Which Joe gave his name to ‘sloppy joes’? We look at five interesting sandwiches and their lexical origins.
Produce something rapidly without preparation or attention to detail:‘I didn't just want to bash out songs’
- ‘However its a good idea to bash them out yourself, it allows you to experiment quickly and cheaply, testing out different versions of how a scene may look and play on camera.’
- ‘Then again, it's just as great to be The Rolling Stones and go into a room and bash it out.’
- ‘I used to bash them out on a manual typewriter, photocopy them and distribute.’
- ‘As far as melodies and lyrics are concerned, I think Andy was happy for me to bash things out and then give an opinion or advice on how things might progress, which was important.’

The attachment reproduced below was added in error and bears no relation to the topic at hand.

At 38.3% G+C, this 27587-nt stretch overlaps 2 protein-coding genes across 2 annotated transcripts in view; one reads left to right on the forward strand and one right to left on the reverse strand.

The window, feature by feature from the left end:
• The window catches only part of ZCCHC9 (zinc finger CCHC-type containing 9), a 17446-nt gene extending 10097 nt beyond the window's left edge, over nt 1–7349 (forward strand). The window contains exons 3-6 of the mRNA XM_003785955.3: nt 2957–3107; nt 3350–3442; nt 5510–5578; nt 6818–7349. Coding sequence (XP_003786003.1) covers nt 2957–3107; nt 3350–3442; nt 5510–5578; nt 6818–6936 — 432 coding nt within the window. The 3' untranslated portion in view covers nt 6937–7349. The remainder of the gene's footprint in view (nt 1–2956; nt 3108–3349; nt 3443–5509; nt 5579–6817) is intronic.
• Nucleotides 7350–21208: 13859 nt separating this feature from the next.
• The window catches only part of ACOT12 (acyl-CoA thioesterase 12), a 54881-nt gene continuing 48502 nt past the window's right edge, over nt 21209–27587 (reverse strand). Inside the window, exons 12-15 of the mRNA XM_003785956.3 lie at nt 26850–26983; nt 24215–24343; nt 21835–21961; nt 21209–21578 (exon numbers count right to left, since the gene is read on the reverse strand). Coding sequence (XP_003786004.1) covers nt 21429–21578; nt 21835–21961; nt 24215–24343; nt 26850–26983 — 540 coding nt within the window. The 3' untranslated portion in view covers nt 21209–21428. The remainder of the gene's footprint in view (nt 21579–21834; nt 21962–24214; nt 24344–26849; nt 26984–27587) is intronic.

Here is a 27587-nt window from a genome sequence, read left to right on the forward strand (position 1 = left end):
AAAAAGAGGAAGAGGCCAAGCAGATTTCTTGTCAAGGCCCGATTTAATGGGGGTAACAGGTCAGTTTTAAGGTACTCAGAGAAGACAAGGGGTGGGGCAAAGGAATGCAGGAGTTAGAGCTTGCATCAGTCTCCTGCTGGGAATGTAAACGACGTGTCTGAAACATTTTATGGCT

- ‘No time wasted with string sections or French-horn charts here - once Roberts has the song in his head, he just wants to bash it out.’
We take a look at several popular, though confusing, punctuation marks.
From Afghanistan to Zimbabwe, discover surprising and intriguing language facts from around the globe.
The definitions of ‘buddy’ and ‘bro’ in the OED have recently been revised. We explore their history and increase in popularity.